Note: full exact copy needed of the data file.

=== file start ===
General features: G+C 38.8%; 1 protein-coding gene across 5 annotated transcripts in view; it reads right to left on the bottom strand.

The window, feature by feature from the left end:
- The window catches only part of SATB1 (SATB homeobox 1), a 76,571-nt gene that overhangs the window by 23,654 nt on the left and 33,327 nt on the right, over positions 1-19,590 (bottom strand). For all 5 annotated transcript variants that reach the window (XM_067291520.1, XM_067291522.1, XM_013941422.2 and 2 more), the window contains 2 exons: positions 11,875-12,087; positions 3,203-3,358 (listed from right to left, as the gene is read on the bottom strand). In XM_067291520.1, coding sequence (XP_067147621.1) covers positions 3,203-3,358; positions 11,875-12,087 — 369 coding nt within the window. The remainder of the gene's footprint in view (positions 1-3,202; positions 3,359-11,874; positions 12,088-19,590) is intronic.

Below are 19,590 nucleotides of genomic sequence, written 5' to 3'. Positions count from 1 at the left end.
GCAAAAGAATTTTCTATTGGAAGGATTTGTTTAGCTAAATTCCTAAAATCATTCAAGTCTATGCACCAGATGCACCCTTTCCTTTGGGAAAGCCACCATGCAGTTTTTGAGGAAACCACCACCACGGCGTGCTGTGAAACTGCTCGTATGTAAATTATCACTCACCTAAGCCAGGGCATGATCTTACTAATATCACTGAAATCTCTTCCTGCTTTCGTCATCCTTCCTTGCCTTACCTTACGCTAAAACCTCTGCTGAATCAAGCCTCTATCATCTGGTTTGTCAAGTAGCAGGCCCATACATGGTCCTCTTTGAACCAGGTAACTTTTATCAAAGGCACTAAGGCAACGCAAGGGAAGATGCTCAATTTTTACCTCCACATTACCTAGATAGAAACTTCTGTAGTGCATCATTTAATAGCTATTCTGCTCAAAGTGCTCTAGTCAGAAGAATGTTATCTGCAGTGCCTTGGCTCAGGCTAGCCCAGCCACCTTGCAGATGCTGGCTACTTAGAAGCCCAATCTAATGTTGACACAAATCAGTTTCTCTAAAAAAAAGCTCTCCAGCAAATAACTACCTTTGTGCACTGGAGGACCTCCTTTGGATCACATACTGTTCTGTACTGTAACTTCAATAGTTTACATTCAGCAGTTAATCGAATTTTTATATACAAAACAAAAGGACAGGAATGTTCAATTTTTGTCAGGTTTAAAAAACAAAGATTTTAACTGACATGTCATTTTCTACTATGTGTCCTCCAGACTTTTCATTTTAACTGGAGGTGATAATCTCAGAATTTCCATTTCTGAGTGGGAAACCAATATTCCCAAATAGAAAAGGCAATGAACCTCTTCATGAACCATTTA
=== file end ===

General features: G+C 38.8%; 1 protein-coding gene across 5 annotated transcripts in view; it reads right to left on the bottom strand.

The window, feature by feature from the left end:
- The window catches only part of SATB1 (SATB homeobox 1), a 76,571-nt gene that overhangs the window by 23,654 nt on the left and 33,327 nt on the right, over positions 1-19,590 (bottom strand). For all 5 annotated transcript variants that reach the window (XM_067291520.1, XM_067291522.1, XM_013941422.2 and 2 more), the window contains 2 exons: positions 11,875-12,087; positions 3,203-3,358 (listed from right to left, as the gene is read on the bottom strand). In XM_067291520.1, coding sequence (XP_067147621.1) covers positions 3,203-3,358; positions 11,875-12,087 — 369 coding nt within the window. The remainder of the gene's footprint in view (positions 1-3,202; positions 3,359-11,874; positions 12,088-19,590) is intronic.

Below are 19,590 nucleotides of genomic sequence, written 5' to 3'. Positions count from 1 at the left end.
GCAAAAGAATTTTCTATTGGAAGGATTTGTTTAGCTAAATTCCTAAAATCATTCAAGTCTATGCACCAGATGCACCCTTTCCTTTGGGAAAGCCACCATGCAGTTTTTGAGGAAACCACCACCACGGCGTGCTGTGAAACTGCTCGTATGTAAATTATCACTCACCTAAGCCAGGGCATGATCTTACTAATATCACTGAAATCTCTTCCTGCTTTCGTCATCCTTCCTTGCCTTACCTTACGCTAAAACCTCTGCTGAATCAAGCCTCTATCATCTGGTTTGTCAAGTAGCAGGCCCATACATGGTCCTCTTTGAACCAGGTAACTTTTATCAAAGGCACTAAGGCAACGCAAGGGAAGATGCTCAATTTTTACCTCCACATTACCTAGATAGAAACTTCTGTAGTGCATCATTTAATAGCTATTCTGCTCAAAGTGCTCTAGTCAGAAGAATGTTATCTGCAGTGCCTTGGCTCAGGCTAGCCCAGCCACCTTGCAGATGCTGGCTACTTAGAAGCCCAATCTAATGTTGACACAAATCAGTTTCTCTAAAAAAAAGCTCTCCAGCAAATAACTACCTTTGTGCACTGGAGGACCTCCTTTGGATCACATACTGTTCTGTACTGTAACTTCAATAGTTTACATTCAGCAGTTAATCGAATTTTTATATACAAAACAAAAGGACAGGAATGTTCAATTTTTGTCAGGTTTAAAAAACAAAGATTTTAACTGACATGTCATTTTCTACTATGTGTCCTCCAGACTTTTCATTTTAACTGGAGGTGATAATCTCAGAATTTCCATTTCTGAGTGGGAAACCAATATTCCCAAATAGAAAAGGCAATGAACCTCTTCATGAACCATTTA